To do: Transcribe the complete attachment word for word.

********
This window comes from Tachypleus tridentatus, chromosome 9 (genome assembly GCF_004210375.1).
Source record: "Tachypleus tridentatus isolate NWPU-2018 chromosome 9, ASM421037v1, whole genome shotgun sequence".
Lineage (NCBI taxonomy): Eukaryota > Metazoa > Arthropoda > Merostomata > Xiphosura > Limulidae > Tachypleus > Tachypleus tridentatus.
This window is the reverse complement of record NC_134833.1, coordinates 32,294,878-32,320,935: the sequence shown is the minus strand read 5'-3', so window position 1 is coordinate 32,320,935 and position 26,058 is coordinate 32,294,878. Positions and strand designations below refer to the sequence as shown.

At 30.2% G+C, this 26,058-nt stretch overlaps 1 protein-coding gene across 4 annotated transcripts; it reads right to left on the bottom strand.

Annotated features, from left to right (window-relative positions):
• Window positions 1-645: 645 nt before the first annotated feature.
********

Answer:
This window comes from Tachypleus tridentatus, chromosome 9 (genome assembly GCF_004210375.1).
Source record: "Tachypleus tridentatus isolate NWPU-2018 chromosome 9, ASM421037v1, whole genome shotgun sequence".
Lineage (NCBI taxonomy): Eukaryota > Metazoa > Arthropoda > Merostomata > Xiphosura > Limulidae > Tachypleus > Tachypleus tridentatus.
This window is the reverse complement of record NC_134833.1, coordinates 32,294,878-32,320,935: the sequence shown is the minus strand read 5'-3', so window position 1 is coordinate 32,320,935 and position 26,058 is coordinate 32,294,878. Positions and strand designations below refer to the sequence as shown.

At 30.2% G+C, this 26,058-nt stretch overlaps 1 protein-coding gene across 4 annotated transcripts; it reads right to left on the bottom strand.

Annotated features, from left to right (window-relative positions):
• Window positions 1-645: 645 nt before the first annotated feature.